Celebrating Conrad Schick’s 200th birthday
Conrad Schick was born in 1822, in a small town in southern Germany. By the time of his death in 1901, however, he had cemented himself among the founding fathers of the archaeology of Jerusalem. Among other things, Schick was an architect, an archaeologist, a protestant missionary, and a key figure in Ottoman Jerusalem. Beyond changing the field of Jerusalem archaeology, he also shaped the modern city itself. In 2022, we celebrate not only Schick’s birthday but the life of a man who helped establish the foundations of the archaeology of the Holy City.
Schick moved to Jerusalem in 1846 as part of the Swiss mission to Palestine but soon joined the Anglican mission that would become Christ Church, the first Protestant church in the Middle East. From the very beginning, Schick had a fervent passion for learning and, despite having never formally studied archaeology, became intimately involved in nearly all archaeological endeavors within the walls of the Old City. Throughout his career, Schick became the foremost scholar on many of the Old City’s most notable and revered sites, including the Holy Sepulcher, the Temple Mount or Noble Sanctuary, and Jerusalem’s ancient water systems. He was also heavily involved in the study of the Siloam Tunnel and its famous inscription, and was the first scholar to publish a description of Jerusalem’s Garden Tomb. Schick published upwards of 250 scholarly articles, many of which can be found in the pages of the journal of the Palestine Exploration Fund.
Among Schick’s more significant contributions to the field were his scale models of the city and its features, including a highly detailed model (measuring nearly 5 by 6 feet) of the Holy Sepulchre. Most remarkable, however, is his model of the Temple Mount/Noble Sanctuary as it stood in the late 19th century. As a well-known and respected figure in the Jerusalem community, the Ottoman authorities approached Schick in 1872 to ask him to construct a replica of the site for the 1873 Vienna World’s Fair. Schick readily accepted and, as the official modeler for the Ottoman sultan, was allowed to travel throughout the sacred complex, visiting hidden and underground features that he then documented in his nearly 6-by-8 foot model of the Temple Mount. His model and notes still provide some of the most detailed information about the features of the massive platform and enclosure at the heart of Jerusalem. Among other things, the model records the interiors of the Dome of the Rock and the Al-Aqsa Mosque and even shows archaeological features dating to the Byzantine and Second Temple periods. Many of Schick’s models, including those of the Holy Sepulchre and the Temple Mount/Noble Sanctuary, are now on display at Christ Church in Jerusalem’s Old City.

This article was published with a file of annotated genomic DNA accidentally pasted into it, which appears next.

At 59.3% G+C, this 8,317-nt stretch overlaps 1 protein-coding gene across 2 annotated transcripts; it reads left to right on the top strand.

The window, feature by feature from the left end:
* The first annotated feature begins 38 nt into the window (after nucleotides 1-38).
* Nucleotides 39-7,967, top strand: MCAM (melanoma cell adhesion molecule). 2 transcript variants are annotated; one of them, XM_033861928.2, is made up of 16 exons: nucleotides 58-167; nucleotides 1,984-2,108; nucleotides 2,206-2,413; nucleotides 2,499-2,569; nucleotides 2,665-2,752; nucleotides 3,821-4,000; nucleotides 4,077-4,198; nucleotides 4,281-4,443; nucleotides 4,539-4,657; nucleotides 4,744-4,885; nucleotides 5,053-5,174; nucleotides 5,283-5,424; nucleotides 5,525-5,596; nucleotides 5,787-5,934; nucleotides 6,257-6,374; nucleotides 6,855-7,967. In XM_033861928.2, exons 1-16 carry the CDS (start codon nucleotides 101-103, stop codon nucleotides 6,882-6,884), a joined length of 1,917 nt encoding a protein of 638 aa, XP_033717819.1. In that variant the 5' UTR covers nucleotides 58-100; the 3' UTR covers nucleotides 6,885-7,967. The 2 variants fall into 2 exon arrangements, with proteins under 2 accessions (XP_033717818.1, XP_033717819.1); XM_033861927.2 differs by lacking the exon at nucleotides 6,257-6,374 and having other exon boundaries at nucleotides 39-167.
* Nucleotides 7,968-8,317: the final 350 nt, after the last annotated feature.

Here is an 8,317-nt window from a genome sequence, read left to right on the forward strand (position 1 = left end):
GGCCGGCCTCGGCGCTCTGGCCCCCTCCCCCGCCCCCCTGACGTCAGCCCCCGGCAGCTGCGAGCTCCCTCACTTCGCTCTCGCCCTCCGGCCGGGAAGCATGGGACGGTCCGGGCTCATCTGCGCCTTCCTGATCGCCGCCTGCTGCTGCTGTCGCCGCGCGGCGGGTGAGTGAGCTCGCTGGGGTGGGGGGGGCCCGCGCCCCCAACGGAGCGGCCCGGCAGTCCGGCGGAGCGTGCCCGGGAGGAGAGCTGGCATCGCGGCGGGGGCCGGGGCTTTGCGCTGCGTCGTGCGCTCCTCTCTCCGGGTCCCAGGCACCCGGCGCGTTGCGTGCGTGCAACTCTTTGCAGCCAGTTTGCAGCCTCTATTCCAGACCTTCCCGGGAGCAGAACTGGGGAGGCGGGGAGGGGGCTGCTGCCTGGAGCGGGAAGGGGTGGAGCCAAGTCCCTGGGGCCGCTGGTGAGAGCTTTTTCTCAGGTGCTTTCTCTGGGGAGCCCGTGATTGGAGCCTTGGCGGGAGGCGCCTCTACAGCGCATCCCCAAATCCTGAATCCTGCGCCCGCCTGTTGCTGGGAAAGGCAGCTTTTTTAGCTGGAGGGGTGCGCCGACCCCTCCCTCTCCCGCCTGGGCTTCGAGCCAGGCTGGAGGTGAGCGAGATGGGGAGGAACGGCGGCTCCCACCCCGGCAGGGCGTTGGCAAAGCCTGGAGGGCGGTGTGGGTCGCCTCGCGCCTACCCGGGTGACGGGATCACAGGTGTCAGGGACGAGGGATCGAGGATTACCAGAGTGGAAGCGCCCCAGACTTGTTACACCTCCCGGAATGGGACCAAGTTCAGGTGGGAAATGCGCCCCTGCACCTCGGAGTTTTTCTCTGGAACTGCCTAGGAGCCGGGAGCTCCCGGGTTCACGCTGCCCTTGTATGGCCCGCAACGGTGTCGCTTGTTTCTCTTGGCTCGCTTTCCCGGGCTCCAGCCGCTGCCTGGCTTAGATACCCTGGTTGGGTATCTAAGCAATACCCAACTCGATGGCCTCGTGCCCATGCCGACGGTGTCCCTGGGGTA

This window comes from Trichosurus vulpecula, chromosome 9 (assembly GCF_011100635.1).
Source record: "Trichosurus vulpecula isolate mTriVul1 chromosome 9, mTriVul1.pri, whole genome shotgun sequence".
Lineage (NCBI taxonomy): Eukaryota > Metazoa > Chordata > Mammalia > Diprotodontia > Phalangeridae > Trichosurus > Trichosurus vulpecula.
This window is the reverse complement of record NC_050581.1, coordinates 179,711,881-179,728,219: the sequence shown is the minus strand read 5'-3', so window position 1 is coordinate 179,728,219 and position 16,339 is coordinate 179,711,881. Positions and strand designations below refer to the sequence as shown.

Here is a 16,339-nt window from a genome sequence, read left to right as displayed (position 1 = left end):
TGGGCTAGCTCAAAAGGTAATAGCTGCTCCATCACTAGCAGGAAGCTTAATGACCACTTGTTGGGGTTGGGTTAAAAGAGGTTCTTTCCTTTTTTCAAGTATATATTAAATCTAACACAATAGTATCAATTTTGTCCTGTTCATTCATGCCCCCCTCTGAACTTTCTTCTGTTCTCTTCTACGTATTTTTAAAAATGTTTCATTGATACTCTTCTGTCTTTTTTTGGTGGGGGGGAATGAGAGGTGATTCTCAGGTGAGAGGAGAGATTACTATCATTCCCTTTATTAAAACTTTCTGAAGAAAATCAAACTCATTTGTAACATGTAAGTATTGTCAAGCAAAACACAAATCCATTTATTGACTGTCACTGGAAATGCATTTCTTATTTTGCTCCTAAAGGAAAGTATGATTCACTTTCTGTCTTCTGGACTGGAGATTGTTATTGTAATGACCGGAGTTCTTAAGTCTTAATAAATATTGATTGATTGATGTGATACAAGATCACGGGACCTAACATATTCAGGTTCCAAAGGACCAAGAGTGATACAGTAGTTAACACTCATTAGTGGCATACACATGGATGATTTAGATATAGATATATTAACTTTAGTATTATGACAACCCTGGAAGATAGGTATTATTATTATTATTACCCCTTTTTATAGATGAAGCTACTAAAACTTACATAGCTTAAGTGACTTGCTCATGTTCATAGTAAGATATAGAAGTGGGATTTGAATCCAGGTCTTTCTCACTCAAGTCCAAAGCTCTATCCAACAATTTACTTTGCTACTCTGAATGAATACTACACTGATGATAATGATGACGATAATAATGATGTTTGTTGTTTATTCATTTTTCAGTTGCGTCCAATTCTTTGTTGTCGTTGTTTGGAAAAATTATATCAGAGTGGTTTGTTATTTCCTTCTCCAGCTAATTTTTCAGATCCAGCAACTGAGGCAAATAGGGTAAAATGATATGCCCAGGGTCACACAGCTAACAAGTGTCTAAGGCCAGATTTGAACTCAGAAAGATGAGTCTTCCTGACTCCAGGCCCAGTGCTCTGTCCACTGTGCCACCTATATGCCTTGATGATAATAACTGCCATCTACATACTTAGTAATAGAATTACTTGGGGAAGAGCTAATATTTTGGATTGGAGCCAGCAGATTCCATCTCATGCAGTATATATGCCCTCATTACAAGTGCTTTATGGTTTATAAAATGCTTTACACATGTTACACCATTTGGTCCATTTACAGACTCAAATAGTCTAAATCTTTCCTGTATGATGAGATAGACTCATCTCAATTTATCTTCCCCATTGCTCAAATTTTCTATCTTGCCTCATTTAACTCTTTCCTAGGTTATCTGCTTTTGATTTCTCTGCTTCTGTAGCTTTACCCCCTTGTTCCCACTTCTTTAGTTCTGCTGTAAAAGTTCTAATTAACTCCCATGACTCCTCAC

Beyond his work in archaeology, Schick was heavily involved in Christian life within Jerusalem and was a teacher and headmaster at the house of industry, where he had a hand in the creation of the city’s olive wood industry. Schick also designed numerous buildings throughout Jerusalem, many of which still stand today. He even design some of the first neighborhoods outside of the walls of the Old City.
Although perhaps not as well known as other early scholars and explorers, Schick’s contributions to our understanding of the Old City of Jerusalem, both in antiquity and in the 19th century, firmly place him amongst the likes of Charles Warren, Charles Wilson, and Flinders Petrie as key figures in the development of the city’s archaeology.
Special thanks to Dr. Shirley Graetz for her assistance with this article. Dr. Graetz is an Israeli tour guide and author who is currently writing an historical novel about the life of Conrad Schick.
Sign up to receive our email newsletter and never miss an update.